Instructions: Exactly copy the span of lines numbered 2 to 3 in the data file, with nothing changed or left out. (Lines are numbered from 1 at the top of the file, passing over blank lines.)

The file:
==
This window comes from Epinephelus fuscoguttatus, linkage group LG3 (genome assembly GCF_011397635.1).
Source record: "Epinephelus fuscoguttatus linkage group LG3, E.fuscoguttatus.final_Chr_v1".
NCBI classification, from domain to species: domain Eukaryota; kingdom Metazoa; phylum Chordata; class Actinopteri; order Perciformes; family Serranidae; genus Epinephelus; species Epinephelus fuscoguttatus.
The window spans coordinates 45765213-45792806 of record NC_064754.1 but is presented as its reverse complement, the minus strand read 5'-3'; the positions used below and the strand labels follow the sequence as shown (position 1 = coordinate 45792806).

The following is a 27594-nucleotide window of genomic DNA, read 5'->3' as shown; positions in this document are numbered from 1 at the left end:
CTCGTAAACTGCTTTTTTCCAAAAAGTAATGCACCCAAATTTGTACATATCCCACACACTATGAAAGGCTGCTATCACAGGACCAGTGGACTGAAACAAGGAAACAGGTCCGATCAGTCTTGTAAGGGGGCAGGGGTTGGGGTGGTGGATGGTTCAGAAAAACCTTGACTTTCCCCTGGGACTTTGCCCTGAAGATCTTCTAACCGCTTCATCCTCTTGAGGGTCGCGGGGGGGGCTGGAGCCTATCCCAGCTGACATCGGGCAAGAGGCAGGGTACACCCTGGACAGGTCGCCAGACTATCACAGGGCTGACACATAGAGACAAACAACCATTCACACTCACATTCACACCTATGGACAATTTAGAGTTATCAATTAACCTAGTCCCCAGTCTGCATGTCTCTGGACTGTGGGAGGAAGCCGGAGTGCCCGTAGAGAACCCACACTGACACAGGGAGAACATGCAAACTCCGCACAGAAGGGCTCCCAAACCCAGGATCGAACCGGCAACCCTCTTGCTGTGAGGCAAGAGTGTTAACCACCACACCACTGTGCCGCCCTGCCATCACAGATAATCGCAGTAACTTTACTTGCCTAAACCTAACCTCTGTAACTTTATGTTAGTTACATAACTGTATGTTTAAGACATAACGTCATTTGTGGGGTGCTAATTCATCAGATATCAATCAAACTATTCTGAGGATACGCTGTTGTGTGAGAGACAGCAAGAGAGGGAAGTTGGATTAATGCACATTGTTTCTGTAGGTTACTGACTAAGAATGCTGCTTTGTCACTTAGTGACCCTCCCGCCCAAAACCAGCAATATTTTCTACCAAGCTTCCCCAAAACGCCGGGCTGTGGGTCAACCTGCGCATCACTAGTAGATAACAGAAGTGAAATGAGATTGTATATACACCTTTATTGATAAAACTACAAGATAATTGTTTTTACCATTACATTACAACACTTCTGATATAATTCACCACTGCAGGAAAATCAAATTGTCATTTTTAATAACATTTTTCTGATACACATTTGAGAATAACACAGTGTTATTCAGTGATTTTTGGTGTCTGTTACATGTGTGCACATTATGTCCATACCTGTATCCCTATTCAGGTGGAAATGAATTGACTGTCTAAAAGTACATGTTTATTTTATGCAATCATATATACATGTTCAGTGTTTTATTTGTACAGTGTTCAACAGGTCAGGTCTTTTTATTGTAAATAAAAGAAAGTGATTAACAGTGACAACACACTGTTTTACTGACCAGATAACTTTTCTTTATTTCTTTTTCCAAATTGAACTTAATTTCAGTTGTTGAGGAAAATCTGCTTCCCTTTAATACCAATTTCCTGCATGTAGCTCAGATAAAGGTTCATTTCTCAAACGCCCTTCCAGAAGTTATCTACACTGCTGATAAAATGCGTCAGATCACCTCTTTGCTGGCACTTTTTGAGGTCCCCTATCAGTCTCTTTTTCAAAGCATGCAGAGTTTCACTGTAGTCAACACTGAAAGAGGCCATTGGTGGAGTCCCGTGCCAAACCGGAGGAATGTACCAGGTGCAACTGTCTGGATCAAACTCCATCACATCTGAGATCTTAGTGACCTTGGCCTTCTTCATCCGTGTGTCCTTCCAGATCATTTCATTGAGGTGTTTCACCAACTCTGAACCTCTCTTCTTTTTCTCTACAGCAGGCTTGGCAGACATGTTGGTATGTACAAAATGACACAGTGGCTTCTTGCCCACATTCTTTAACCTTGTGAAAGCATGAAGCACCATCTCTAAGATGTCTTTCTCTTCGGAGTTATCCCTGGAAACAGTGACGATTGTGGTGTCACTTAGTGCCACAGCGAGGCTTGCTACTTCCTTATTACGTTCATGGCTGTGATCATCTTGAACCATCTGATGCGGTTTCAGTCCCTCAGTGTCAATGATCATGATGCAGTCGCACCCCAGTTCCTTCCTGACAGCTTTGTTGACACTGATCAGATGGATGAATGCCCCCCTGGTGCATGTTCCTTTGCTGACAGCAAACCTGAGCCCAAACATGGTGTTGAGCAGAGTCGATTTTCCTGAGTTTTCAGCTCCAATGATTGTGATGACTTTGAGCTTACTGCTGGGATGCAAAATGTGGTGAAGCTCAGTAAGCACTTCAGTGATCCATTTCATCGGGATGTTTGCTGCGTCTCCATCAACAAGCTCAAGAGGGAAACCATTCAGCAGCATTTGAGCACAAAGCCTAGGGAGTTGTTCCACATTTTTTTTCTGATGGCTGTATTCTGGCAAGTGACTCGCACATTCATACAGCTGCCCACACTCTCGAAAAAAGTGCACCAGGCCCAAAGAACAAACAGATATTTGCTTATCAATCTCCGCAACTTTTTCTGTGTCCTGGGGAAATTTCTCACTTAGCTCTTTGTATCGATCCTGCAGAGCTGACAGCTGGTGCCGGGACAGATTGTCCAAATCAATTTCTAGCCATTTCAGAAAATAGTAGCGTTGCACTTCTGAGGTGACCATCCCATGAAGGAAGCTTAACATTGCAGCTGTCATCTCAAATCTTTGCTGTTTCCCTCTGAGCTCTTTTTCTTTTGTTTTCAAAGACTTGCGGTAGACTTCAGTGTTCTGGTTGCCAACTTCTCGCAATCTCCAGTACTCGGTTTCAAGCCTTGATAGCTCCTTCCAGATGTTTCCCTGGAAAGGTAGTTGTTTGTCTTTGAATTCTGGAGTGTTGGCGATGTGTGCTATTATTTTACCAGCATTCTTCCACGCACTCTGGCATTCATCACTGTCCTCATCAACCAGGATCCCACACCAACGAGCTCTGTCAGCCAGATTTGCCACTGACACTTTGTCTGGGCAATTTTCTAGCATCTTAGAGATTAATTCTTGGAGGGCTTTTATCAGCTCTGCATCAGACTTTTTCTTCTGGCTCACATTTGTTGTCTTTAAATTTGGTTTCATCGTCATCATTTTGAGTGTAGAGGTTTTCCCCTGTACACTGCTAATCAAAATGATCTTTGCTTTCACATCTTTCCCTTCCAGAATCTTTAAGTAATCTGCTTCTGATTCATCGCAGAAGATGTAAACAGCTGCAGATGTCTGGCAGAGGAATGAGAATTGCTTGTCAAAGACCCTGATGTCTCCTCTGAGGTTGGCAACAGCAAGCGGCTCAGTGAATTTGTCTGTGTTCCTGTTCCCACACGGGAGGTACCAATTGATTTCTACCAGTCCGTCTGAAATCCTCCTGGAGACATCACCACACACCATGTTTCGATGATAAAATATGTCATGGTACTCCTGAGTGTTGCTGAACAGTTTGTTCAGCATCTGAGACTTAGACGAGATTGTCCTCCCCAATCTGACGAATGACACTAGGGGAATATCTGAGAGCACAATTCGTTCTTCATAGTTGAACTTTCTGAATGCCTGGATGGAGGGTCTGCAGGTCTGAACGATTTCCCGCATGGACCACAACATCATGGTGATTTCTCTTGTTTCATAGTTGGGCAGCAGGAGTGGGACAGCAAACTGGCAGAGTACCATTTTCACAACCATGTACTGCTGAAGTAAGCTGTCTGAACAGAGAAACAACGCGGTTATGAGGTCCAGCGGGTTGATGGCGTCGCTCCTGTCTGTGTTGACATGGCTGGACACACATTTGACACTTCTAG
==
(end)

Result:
Source record: "Epinephelus fuscoguttatus linkage group LG3, E.fuscoguttatus.final_Chr_v1".
NCBI classification, from domain to species: domain Eukaryota; kingdom Metazoa; phylum Chordata; class Actinopteri; order Perciformes; family Serranidae; genus Epinephelus; species Epinephelus fuscoguttatus.